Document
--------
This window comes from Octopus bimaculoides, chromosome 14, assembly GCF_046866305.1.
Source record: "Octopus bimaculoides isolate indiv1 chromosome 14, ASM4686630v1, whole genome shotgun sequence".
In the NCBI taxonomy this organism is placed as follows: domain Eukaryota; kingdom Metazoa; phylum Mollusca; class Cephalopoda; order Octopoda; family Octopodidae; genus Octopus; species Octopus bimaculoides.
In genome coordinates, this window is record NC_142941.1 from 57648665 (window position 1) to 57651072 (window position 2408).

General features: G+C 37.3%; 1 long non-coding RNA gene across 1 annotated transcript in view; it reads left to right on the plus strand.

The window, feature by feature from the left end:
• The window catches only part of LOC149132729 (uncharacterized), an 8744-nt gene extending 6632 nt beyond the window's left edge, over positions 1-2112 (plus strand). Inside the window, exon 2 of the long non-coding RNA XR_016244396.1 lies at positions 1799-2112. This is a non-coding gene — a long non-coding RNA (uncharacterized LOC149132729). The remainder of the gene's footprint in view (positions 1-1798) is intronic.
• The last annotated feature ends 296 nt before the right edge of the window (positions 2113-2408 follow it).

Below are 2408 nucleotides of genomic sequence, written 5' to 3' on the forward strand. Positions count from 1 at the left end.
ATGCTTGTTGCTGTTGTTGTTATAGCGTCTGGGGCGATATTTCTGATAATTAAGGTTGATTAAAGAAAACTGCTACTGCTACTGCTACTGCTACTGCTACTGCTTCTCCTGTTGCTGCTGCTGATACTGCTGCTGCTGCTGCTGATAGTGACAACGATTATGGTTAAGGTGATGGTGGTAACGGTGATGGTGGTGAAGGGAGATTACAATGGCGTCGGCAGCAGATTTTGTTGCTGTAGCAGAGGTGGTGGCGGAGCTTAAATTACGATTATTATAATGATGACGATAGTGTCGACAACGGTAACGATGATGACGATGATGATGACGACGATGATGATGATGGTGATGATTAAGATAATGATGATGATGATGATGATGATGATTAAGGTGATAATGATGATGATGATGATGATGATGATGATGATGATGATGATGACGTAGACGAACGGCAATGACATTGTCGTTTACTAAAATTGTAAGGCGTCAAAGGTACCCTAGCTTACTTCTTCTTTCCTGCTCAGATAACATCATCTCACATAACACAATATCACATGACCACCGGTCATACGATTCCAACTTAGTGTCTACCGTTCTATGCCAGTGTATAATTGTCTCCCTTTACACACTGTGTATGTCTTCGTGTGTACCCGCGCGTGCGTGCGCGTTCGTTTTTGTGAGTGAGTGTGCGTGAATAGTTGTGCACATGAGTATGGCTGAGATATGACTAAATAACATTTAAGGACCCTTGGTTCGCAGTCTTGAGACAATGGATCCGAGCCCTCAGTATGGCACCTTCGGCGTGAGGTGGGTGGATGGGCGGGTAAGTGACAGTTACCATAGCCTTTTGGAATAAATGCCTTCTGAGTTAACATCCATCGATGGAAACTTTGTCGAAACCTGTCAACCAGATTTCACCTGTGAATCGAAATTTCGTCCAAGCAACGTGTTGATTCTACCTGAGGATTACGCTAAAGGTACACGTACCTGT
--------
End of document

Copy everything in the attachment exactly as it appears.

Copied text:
This window comes from Octopus bimaculoides, chromosome 14, assembly GCF_046866305.1.
Source record: "Octopus bimaculoides isolate indiv1 chromosome 14, ASM4686630v1, whole genome shotgun sequence".
In the NCBI taxonomy this organism is placed as follows: domain Eukaryota; kingdom Metazoa; phylum Mollusca; class Cephalopoda; order Octopoda; family Octopodidae; genus Octopus; species Octopus bimaculoides.
In genome coordinates, this window is record NC_142941.1 from 57648665 (window position 1) to 57651072 (window position 2408).

General features: G+C 37.3%; 1 long non-coding RNA gene across 1 annotated transcript in view; it reads left to right on the plus strand.

The window, feature by feature from the left end:
• The window catches only part of LOC149132729 (uncharacterized), an 8744-nt gene extending 6632 nt beyond the window's left edge, over positions 1-2112 (plus strand). Inside the window, exon 2 of the long non-coding RNA XR_016244396.1 lies at positions 1799-2112. This is a non-coding gene — a long non-coding RNA (uncharacterized LOC149132729). The remainder of the gene's footprint in view (positions 1-1798) is intronic.
• The last annotated feature ends 296 nt before the right edge of the window (positions 2113-2408 follow it).

Below are 2408 nucleotides of genomic sequence, written 5' to 3' on the forward strand. Positions count from 1 at the left end.
ATGCTTGTTGCTGTTGTTGTTATAGCGTCTGGGGCGATATTTCTGATAATTAAGGTTGATTAAAGAAAACTGCTACTGCTACTGCTACTGCTACTGCTACTGCTTCTCCTGTTGCTGCTGCTGATACTGCTGCTGCTGCTGCTGATAGTGACAACGATTATGGTTAAGGTGATGGTGGTAACGGTGATGGTGGTGAAGGGAGATTACAATGGCGTCGGCAGCAGATTTTGTTGCTGTAGCAGAGGTGGTGGCGGAGCTTAAATTACGATTATTATAATGATGACGATAGTGTCGACAACGGTAACGATGATGACGATGATGATGACGACGATGATGATGATGGTGATGATTAAGATAATGATGATGATGATGATGATGATGATTAAGGTGATAATGATGATGATGATGATGATGATGATGATGATGATGATGATGACGTAGACGAACGGCAATGACATTGTCGTTTACTAAAATTGTAAGGCGTCAAAGGTACCCTAGCTTACTTCTTCTTTCCTGCTCAGATAACATCATCTCACATAACACAATATCACATGACCACCGGTCATACGATTCCAACTTAGTGTCTACCGTTCTATGCCAGTGTATAATTGTCTCCCTTTACACACTGTGTATGTCTTCGTGTGTACCCGCGCGTGCGTGCGCGTTCGTTTTTGTGAGTGAGTGTGCGTGAATAGTTGTGCACATGAGTATGGCTGAGATATGACTAAATAACATTTAAGGACCCTTGGTTCGCAGTCTTGAGACAATGGATCCGAGCCCTCAGTATGGCACCTTCGGCGTGAGGTGGGTGGATGGGCGGGTAAGTGACAGTTACCATAGCCTTTTGGAATAAATGCCTTCTGAGTTAACATCCATCGATGGAAACTTTGTCGAAACCTGTCAACCAGATTTCACCTGTGAATCGAAATTTCGTCCAAGCAACGTGTTGATTCTACCTGAGGATTACGCTAAAGGTACACGTACCTGT